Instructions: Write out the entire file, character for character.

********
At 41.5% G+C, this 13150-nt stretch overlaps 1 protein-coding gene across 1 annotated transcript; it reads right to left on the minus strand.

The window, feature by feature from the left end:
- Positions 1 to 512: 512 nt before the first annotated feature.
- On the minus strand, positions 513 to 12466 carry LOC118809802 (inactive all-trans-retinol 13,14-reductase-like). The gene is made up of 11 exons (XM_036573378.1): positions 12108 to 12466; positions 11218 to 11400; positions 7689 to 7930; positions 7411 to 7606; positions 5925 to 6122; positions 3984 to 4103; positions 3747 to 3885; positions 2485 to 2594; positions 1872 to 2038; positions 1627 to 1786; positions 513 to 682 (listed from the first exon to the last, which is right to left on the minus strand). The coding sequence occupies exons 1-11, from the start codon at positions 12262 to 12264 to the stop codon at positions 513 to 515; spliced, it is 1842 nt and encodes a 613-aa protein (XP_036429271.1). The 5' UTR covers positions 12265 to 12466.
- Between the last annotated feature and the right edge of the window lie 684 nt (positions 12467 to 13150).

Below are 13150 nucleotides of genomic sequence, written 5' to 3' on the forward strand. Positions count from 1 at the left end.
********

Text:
At 41.5% G+C, this 13150-nt stretch overlaps 1 protein-coding gene across 1 annotated transcript; it reads right to left on the minus strand.

The window, feature by feature from the left end:
- Positions 1 to 512: 512 nt before the first annotated feature.
- On the minus strand, positions 513 to 12466 carry LOC118809802 (inactive all-trans-retinol 13,14-reductase-like). The gene is made up of 11 exons (XM_036573378.1): positions 12108 to 12466; positions 11218 to 11400; positions 7689 to 7930; positions 7411 to 7606; positions 5925 to 6122; positions 3984 to 4103; positions 3747 to 3885; positions 2485 to 2594; positions 1872 to 2038; positions 1627 to 1786; positions 513 to 682 (listed from the first exon to the last, which is right to left on the minus strand). The coding sequence occupies exons 1-11, from the start codon at positions 12262 to 12264 to the stop codon at positions 513 to 515; spliced, it is 1842 nt and encodes a 613-aa protein (XP_036429271.1). The 5' UTR covers positions 12265 to 12466.
- Between the last annotated feature and the right edge of the window lie 684 nt (positions 12467 to 13150).

Below are 13150 nucleotides of genomic sequence, written 5' to 3' on the forward strand. Positions count from 1 at the left end.